Maybe also give her a break for a while every day where you separate the kitten to a bedroom and give Ivy more space. 

First I’ll Try Moving Gracie’s Litter Box:

So today I guess I’ll move Gracie’s litter box from the walk-in closet where it is fairly close to Ivy’s litter box. Put it somewhere else in my bedroom. And hope I don’t get woken up, as I have before, with the smell of Gracie’s stinky poop.

She still hasn’t quite figured out the whole covering poop with litter thing. But she’s getting a little better about it. And they already eat in separate rooms with me nearby.

In what is wrong with that cat, Gracie looks out the front window.

I will see if this makes any difference.

It’s hard not to scold Ivy when she’s being a bully because she’s much bigger. I praise her when she lets Gracie pass by her without being aggressive.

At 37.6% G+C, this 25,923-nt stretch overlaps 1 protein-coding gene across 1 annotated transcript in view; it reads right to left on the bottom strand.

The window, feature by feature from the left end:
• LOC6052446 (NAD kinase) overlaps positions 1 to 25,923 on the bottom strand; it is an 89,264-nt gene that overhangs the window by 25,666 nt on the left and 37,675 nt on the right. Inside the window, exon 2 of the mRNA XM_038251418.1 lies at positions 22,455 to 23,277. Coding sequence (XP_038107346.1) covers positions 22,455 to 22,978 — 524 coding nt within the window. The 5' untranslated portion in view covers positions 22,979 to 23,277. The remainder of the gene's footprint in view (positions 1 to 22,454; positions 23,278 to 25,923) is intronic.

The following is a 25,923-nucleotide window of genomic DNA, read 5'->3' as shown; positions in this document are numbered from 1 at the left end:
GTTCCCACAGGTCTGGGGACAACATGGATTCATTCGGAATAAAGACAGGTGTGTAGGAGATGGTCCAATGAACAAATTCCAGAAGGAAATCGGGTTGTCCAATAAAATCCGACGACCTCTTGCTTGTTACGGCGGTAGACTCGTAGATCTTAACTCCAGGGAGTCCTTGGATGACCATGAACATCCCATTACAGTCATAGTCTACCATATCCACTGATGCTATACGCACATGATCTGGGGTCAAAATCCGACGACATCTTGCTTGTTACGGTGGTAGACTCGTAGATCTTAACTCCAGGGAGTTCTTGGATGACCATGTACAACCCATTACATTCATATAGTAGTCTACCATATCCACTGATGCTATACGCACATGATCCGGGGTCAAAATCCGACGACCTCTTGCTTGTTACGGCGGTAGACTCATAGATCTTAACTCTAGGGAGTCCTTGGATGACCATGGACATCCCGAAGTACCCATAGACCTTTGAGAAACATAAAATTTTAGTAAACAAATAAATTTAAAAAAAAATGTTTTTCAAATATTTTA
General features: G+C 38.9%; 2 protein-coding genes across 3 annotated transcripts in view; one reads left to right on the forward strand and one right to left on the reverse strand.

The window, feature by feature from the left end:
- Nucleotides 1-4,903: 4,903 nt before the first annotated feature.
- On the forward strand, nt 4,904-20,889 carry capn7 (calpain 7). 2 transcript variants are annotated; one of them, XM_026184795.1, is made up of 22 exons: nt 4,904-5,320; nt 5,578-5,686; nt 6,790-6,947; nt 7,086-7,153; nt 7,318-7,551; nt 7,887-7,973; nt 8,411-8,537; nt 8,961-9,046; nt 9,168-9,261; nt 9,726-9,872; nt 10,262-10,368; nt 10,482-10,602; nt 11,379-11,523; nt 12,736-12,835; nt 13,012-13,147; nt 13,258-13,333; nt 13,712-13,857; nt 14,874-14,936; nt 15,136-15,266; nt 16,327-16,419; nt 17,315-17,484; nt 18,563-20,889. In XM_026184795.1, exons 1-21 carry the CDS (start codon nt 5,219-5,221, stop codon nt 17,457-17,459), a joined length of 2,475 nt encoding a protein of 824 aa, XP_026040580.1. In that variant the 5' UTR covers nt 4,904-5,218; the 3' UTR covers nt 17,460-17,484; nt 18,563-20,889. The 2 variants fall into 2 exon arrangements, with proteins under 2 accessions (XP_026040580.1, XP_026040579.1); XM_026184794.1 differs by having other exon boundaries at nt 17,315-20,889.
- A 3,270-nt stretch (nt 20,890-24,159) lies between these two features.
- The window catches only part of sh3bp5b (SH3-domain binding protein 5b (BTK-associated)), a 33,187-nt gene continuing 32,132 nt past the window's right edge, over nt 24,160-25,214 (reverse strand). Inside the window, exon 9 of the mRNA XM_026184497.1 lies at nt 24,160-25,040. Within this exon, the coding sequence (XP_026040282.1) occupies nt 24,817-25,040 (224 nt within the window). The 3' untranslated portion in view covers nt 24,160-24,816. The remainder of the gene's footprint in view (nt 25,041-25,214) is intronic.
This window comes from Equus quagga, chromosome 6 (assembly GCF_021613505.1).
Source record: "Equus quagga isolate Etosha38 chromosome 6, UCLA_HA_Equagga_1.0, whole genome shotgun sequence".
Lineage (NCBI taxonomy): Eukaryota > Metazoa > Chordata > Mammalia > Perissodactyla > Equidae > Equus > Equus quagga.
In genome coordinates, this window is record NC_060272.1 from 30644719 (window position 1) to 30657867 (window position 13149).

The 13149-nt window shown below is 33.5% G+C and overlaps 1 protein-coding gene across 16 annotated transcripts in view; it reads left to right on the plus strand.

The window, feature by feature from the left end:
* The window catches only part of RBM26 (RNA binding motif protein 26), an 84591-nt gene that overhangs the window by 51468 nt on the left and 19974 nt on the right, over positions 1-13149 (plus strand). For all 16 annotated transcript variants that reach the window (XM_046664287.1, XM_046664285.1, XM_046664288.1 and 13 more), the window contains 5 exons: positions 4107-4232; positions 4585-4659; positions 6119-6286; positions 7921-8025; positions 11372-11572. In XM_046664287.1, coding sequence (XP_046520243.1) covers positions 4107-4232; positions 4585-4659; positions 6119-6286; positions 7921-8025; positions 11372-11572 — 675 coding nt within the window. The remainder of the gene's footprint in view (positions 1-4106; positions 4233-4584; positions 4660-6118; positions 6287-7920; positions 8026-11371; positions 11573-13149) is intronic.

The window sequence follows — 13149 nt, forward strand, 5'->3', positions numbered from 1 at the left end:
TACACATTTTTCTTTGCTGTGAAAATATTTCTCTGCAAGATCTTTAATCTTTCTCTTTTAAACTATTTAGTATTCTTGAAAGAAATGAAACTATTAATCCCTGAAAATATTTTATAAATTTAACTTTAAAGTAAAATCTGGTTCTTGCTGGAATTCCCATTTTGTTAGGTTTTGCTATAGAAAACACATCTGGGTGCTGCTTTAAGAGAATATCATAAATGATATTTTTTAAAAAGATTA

A Stray Cat Hanging Around:

Another thing, there’s been a stray cat hanging around my front window and door. Could Ivy be smelling that cat and could that be exacerbating this problem? Or causing it?

Any suggestions are appreciated.

Worried Cat Mom

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  1. It’s been a long time since I’ve had cats, so I can’t give any advice. It’s good to read that your vet, and most of your commenters say the behavior is normal, and will work itself out.

  2. When a new animal is introduced to existing animal(s), there is almost always a reshuffling of hierarchies. Gracie may be testing Ivy’s limits. Sounds like Ivy isn’t willing to give up the top spot. They’ll eventually sort it out themselves.

  3. I have 4 cats. Ivy is exhibiting normal behavior. She is the alpha cat and is territorial. That’s her personality.